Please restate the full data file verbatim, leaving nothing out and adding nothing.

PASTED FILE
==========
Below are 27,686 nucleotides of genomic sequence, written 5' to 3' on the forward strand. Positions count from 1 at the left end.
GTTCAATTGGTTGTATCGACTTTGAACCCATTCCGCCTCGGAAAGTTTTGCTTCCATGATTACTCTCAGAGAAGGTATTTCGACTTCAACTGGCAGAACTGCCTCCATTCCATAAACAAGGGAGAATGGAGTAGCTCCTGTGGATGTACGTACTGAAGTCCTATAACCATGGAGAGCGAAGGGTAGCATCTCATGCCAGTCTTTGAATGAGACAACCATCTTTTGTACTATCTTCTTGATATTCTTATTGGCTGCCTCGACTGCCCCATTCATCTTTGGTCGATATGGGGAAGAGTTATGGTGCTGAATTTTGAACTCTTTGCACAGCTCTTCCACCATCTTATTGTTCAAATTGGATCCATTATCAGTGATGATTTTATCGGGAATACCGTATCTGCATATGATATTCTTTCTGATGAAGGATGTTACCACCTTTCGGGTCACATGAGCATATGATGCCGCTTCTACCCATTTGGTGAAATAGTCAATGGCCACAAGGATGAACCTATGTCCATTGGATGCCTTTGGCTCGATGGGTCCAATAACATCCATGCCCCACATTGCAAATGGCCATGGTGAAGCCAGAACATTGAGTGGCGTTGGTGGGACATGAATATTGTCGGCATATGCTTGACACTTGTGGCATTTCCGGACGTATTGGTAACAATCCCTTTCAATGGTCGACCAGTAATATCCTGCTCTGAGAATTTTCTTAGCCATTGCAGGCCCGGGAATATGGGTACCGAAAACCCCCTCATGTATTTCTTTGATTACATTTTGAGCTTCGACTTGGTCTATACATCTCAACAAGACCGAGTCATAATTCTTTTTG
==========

Below are 27,686 nucleotides of genomic sequence, written 5' to 3' on the forward strand. Positions count from 1 at the left end.
GTTCAATTGGTTGTATCGACTTTGAACCCATTCCGCCTCGGAAAGTTTTGCTTCCATGATTACTCTCAGAGAAGGTATTTCGACTTCAACTGGCAGAACTGCCTCCATTCCATAAACAAGGGAGAATGGAGTAGCTCCTGTGGATGTACGTACTGAAGTCCTATAACCATGGAGAGCGAAGGGTAGCATCTCATGCCAGTCTTTGAATGAGACAACCATCTTTTGTACTATCTTCTTGATATTCTTATTGGCTGCCTCGACTGCCCCATTCATCTTTGGTCGATATGGGGAAGAGTTATGGTGCTGAATTTTGAACTCTTTGCACAGCTCTTCCACCATCTTATTGTTCAAATTGGATCCATTATCAGTGATGATTTTATCGGGAATACCGTATCTGCATATGATATTCTTTCTGATGAAGGATGTTACCACCTTTCGGGTCACATGAGCATATGATGCCGCTTCTACCCATTTGGTGAAATAGTCAATGGCCACAAGGATGAACCTATGTCCATTGGATGCCTTTGGCTCGATGGGTCCAATAACATCCATGCCCCACATTGCAAATGGCCATGGTGAAGCCAGAACATTGAGTGGCGTTGGTGGGACATGAATATTGTCGGCATATGCTTGACACTTGTGGCATTTCCGGACGTATTGGTAACAATCCCTTTCAATGGTCGACCAGTAATATCCTGCTCTGAGAATTTTCTTAGCCATTGCAGGCCCGGGAATATGGGTACCGAAAACCCCCTCATGTATTTCTTTGATTACATTTTGAGCTTCGACTTGGTCTATACATCTCAACAAGACCGAGTCATAATTCTTTTTG